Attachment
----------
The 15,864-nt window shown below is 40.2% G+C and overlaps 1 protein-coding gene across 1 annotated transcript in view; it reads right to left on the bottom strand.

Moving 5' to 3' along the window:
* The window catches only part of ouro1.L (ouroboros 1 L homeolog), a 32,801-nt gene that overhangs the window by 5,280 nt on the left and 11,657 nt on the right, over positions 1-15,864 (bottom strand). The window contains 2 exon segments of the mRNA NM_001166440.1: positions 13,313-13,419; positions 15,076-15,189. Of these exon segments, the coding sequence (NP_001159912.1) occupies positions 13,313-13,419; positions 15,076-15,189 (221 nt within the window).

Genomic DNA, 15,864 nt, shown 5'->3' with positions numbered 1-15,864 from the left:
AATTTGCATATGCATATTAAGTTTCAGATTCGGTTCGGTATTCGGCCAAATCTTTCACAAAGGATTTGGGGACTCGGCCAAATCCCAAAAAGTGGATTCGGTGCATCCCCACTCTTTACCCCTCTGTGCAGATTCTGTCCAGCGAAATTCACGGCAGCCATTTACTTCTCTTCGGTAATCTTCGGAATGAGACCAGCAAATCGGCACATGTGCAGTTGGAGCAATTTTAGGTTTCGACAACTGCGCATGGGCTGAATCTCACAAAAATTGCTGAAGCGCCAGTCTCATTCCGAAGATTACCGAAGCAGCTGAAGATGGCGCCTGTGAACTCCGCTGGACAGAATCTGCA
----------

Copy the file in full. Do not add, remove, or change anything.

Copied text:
The 15,864-nt window shown below is 40.2% G+C and overlaps 1 protein-coding gene across 1 annotated transcript in view; it reads right to left on the bottom strand.

Moving 5' to 3' along the window:
* The window catches only part of ouro1.L (ouroboros 1 L homeolog), a 32,801-nt gene that overhangs the window by 5,280 nt on the left and 11,657 nt on the right, over positions 1-15,864 (bottom strand). The window contains 2 exon segments of the mRNA NM_001166440.1: positions 13,313-13,419; positions 15,076-15,189. Of these exon segments, the coding sequence (NP_001159912.1) occupies positions 13,313-13,419; positions 15,076-15,189 (221 nt within the window).

Genomic DNA, 15,864 nt, shown 5'->3' with positions numbered 1-15,864 from the left:
AATTTGCATATGCATATTAAGTTTCAGATTCGGTTCGGTATTCGGCCAAATCTTTCACAAAGGATTTGGGGACTCGGCCAAATCCCAAAAAGTGGATTCGGTGCATCCCCACTCTTTACCCCTCTGTGCAGATTCTGTCCAGCGAAATTCACGGCAGCCATTTACTTCTCTTCGGTAATCTTCGGAATGAGACCAGCAAATCGGCACATGTGCAGTTGGAGCAATTTTAGGTTTCGACAACTGCGCATGGGCTGAATCTCACAAAAATTGCTGAAGCGCCAGTCTCATTCCGAAGATTACCGAAGCAGCTGAAGATGGCGCCTGTGAACTCCGCTGGACAGAATCTGCA